See the 4treesbuilding link below for more.

      The bottom line on the scientific side of things is what you always see at the end of these sorts of articles: "More research is clearly needed."

a Conclusion of sorts:

      All right.
      We've exchanged electrically charged letters in French with Benjamin Franklin. Then we watched the Chinese build a farm where they shock plants, and peasants, into submission. We jogged around an organic garden out west and a cannabis farm in Canada, And we've stocked up on Fibonacci Spiral copper coils from India for our flower bed. What conclusion can we come to besides the 'more research' line we just used?

      Well, that's it.
      Something DOES happen. To SOME types of plants. Under certain conditions.
      And then, again, sometimes, absolutely nothing happens, or worse, the plants involved wither and die. Or even worse.... the plants on this end of the garden are all shriveling up and the ones on the other end are fine, and as far as you can tell, everything is the same, whereas, last year, everything went well for all of the plants in the same row.

      And that is exactly how it appears to work. Even for those true believers.
      Could it be the Power of Suggestion, maybe they are taking a little more special care of their plants with the rods next to them, and, unintentionally doing even slightly less for the others? Or it is because the electricity got to these plants better than the others? Perhaps it is as our Canadian friend says, ions instead of direct electrical stimulation. Or, maybe, all of the above, and it could even be something not even suspected, yet.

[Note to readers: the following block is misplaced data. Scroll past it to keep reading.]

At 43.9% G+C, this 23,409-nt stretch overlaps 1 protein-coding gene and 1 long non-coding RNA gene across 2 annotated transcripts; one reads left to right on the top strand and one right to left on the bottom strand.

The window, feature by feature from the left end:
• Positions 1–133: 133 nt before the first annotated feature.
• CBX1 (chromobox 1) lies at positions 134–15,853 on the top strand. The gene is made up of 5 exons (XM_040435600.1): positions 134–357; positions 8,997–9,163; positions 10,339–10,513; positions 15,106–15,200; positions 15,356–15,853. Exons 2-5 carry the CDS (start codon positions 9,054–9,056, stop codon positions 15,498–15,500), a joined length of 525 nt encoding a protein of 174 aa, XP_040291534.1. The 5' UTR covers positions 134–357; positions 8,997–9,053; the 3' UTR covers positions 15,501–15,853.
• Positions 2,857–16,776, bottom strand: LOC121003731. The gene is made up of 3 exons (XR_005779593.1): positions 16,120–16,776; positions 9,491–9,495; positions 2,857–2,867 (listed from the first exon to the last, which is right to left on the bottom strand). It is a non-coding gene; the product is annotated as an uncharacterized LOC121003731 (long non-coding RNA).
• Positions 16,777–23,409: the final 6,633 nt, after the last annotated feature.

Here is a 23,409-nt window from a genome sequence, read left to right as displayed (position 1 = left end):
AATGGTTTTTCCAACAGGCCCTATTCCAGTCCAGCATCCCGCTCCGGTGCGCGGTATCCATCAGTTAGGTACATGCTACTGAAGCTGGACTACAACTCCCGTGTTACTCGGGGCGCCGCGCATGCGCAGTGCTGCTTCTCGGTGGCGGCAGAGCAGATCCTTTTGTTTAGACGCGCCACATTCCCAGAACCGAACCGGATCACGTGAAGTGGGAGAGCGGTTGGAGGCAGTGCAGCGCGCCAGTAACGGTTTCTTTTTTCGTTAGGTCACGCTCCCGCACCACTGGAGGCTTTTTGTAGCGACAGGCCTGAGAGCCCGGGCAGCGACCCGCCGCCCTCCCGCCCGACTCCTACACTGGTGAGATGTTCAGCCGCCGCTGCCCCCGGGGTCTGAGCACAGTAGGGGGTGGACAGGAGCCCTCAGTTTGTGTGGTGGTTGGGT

All of the above is possible. Which is why the subject needs to be studied under more academic, even scientific settings than some rural homestead out in the woods.
      Perhaps the Desk should apply for a government grant to go out and plant three patches of hot peppers and then ignore them all summer and see which batch does better. The 'control', the 'electroculture', and the ones with a classic rock radio station playing for them all day and night.
      You never know.

LINKS and Resources:
Outside links will open in a new tab/window. All links were working as of date of original posting.

Some of those topics that were "science fiction" not very long ago:
Arbor America Inc.
"All the benefits of genetic improvement are captured through clonal propagation of the best performing varieties."

The link says what it is about:
(Notice in the story about the monkeys in Japan, number 4, that the altered genes were passed down to the second generation.)

"Arctic Apples: A fresh new take on genetic engineering"

The Cleveland Clinic: Transcutaneous Electrical Nerve Stimulation (TENS)

ELECTROCULTURE related links:
A pro view from an unexpected source:
Growing Vegetables With Electricity: China Is Doing It

Subscription needed to view original article: